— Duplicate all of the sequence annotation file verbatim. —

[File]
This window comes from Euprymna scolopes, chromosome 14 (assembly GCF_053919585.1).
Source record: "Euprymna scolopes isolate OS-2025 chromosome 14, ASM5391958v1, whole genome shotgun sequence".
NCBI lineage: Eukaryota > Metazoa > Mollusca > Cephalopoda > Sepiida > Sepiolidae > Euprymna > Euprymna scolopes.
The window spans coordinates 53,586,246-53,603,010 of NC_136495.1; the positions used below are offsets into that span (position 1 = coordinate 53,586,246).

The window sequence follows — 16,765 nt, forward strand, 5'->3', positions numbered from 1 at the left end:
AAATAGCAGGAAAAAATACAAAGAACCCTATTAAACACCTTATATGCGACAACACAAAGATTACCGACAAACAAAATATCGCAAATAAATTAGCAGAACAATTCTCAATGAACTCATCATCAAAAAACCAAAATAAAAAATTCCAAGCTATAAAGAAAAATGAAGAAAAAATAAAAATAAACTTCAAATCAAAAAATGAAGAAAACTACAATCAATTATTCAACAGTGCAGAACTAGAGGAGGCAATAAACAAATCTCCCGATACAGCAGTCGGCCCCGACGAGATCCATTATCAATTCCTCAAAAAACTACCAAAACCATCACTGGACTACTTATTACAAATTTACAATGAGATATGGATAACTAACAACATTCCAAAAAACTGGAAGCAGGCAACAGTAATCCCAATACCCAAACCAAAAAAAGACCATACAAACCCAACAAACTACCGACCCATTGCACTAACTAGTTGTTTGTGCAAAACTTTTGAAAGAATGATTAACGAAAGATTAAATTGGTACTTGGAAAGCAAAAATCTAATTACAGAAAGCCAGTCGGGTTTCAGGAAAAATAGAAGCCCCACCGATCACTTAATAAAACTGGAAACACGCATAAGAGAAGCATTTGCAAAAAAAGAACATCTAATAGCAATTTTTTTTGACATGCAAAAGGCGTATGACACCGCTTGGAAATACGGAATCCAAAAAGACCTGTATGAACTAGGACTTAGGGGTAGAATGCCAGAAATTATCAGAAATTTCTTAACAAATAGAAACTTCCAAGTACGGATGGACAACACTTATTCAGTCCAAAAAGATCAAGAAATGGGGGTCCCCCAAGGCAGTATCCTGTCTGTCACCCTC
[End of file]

This window comes from Euprymna scolopes, chromosome 14 (assembly GCF_053919585.1).
Source record: "Euprymna scolopes isolate OS-2025 chromosome 14, ASM5391958v1, whole genome shotgun sequence".
NCBI lineage: Eukaryota > Metazoa > Mollusca > Cephalopoda > Sepiida > Sepiolidae > Euprymna > Euprymna scolopes.
The window spans coordinates 53,586,246-53,603,010 of NC_136495.1; the positions used below are offsets into that span (position 1 = coordinate 53,586,246).

The window sequence follows — 16,765 nt, forward strand, 5'->3', positions numbered from 1 at the left end:
AAATAGCAGGAAAAAATACAAAGAACCCTATTAAACACCTTATATGCGACAACACAAAGATTACCGACAAACAAAATATCGCAAATAAATTAGCAGAACAATTCTCAATGAACTCATCATCAAAAAACCAAAATAAAAAATTCCAAGCTATAAAGAAAAATGAAGAAAAAATAAAAATAAACTTCAAATCAAAAAATGAAGAAAACTACAATCAATTATTCAACAGTGCAGAACTAGAGGAGGCAATAAACAAATCTCCCGATACAGCAGTCGGCCCCGACGAGATCCATTATCAATTCCTCAAAAAACTACCAAAACCATCACTGGACTACTTATTACAAATTTACAATGAGATATGGATAACTAACAACATTCCAAAAAACTGGAAGCAGGCAACAGTAATCCCAATACCCAAACCAAAAAAAGACCATACAAACCCAACAAACTACCGACCCATTGCACTAACTAGTTGTTTGTGCAAAACTTTTGAAAGAATGATTAACGAAAGATTAAATTGGTACTTGGAAAGCAAAAATCTAATTACAGAAAGCCAGTCGGGTTTCAGGAAAAATAGAAGCCCCACCGATCACTTAATAAAACTGGAAACACGCATAAGAGAAGCATTTGCAAAAAAAGAACATCTAATAGCAATTTTTTTTGACATGCAAAAGGCGTATGACACCGCTTGGAAATACGGAATCCAAAAAGACCTGTATGAACTAGGACTTAGGGGTAGAATGCCAGAAATTATCAGAAATTTCTTAACAAATAGAAACTTCCAAGTACGGATGGACAACACTTATTCAGTCCAAAAAGATCAAGAAATGGGGGTCCCCCAAGGCAGTATCCTGTCTGTCACCCTC